Thanks for putting my mind at ease.

What do you think about a)? Is ##73.5~\rm{N}## or ##74~\rm{N}## correct with regards to significant figures?
Don't mind me.

I've just realised the coefficient of kinetic friction ##\mu_k = 0.25## is given to two significant places, so ## 74~\rm{N}## is correct after all.

That still leaves the work values as problematic.

Thanks for the help again!
 
  • #5
Argonaut said:
What do you think about a)? Is ##73.5~\rm{N}## or ##74~\rm{N}## correct with regards to significant figures?
I think that 4.50 m is correct for the displacement distance. Then it would be clear how many sig figs one should use for the answers. In this case, 74 N would be strictly correct but only the most nitpicking pedant would mark 73.5 N incorrect.
Argonaut said:
I've just realised the coefficient of kinetic friction ##μ_k=0.25## is given to two significant places, so 74 \rnN is correct after all.
What if you used ##mu_k=\frac{1}{4}##? Also, the value of ##g## was not given. How do you you know how many sig figs to pick for that?

My intention for saying all this is to convey the idea that if you provide one more significant figure than is appropriate in homework problems, it wouldn't matter to most people evaluating your work. It does matter, however, when you report experimental results in which case you need to pay attention to the uncertainty of your measurements and the resultant propagated error.
 
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  • #6
Argonaut said:
Since the displacement is given to two significant places, ##333 ~\rm{N}## is spurious accuracy, isn't it?
The 333 N is the result of using a rounded intermediate result (74) in a subsequent calculation. That is poor practice. Intermediate results should be used in subsequent calculations at full accuracy. [One should still track the number of reliable significant figures in the intermediate result so that the number of reliable significant figures in the final result can be correctly determined].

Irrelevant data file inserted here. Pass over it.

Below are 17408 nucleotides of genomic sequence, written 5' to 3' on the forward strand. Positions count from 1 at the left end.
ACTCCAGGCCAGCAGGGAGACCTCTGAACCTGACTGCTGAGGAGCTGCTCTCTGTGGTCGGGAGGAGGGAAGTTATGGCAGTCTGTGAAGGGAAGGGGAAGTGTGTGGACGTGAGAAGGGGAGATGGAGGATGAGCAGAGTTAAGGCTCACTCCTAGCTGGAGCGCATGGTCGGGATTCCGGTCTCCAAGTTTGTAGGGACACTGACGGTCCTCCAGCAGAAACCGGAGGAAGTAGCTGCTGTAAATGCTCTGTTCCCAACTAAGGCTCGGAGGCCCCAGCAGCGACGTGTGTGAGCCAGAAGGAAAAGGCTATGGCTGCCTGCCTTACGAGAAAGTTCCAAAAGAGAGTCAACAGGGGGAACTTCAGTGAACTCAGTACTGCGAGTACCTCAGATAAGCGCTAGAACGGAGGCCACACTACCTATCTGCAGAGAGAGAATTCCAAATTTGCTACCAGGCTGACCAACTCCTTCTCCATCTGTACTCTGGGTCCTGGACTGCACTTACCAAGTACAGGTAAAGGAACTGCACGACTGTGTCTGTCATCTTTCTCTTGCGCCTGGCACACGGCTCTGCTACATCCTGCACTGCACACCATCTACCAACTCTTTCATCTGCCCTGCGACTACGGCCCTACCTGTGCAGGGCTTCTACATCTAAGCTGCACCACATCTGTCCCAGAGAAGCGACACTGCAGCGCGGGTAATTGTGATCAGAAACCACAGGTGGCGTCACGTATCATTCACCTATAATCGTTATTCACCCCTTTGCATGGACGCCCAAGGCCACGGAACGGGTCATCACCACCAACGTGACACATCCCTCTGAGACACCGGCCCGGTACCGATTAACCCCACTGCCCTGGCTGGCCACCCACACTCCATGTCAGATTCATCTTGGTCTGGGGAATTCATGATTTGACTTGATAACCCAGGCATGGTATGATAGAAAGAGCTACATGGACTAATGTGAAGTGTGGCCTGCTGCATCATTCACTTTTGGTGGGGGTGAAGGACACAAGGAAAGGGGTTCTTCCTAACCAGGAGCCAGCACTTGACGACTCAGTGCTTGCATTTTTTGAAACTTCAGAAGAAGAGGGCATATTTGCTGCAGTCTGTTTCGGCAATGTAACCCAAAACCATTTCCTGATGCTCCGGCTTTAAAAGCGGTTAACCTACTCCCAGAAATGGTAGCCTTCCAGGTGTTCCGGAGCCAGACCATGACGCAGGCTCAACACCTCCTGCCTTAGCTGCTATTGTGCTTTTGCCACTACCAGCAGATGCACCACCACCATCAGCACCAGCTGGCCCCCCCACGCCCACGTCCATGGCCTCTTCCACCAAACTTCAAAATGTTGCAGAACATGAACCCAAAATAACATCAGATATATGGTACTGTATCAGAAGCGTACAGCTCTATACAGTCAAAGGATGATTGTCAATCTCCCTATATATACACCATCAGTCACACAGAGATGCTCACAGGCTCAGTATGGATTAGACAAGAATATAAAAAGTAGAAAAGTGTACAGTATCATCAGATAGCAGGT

Using a rounded-to-two-figures intermediate result to compute a final result that is quoted to three figures is just crazy.

The authors of Question b might point to the wording: "how much work is done [...] by this force". I claim that "this force" properly refers to 73.5 plus or minus 0.5 (or a more accurately computed error bar), not 74 plus or minus 0.5 and certainly not to 74.0 plus or minus zero.

Edit: I am completely on board with what @kuruman has to say about keeping an additional significant digit when appropriate. The value for ##g## is a somewhat useful example. The error bound is around the plus or minus 0.25% level (extremes found on the surface of the earth) That is ##-log_{10}\frac{1}{0.025} = 2.6## significant digits. So if someone wants to do ##g=9.81##, that would be fine in my book. Another example is inputs with leading digits of 8 or 9 and outputs with a leading digit of 1 or 2. Adhering to the rules of significant digits in such situations tends to under-report the significance of the result. (8 + 9 = 17 which rounds to 20 -- the result is off by three on average, even though the inputs were only off by 0.5 each at most).
 
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  • #7
Thanks for the insight, both!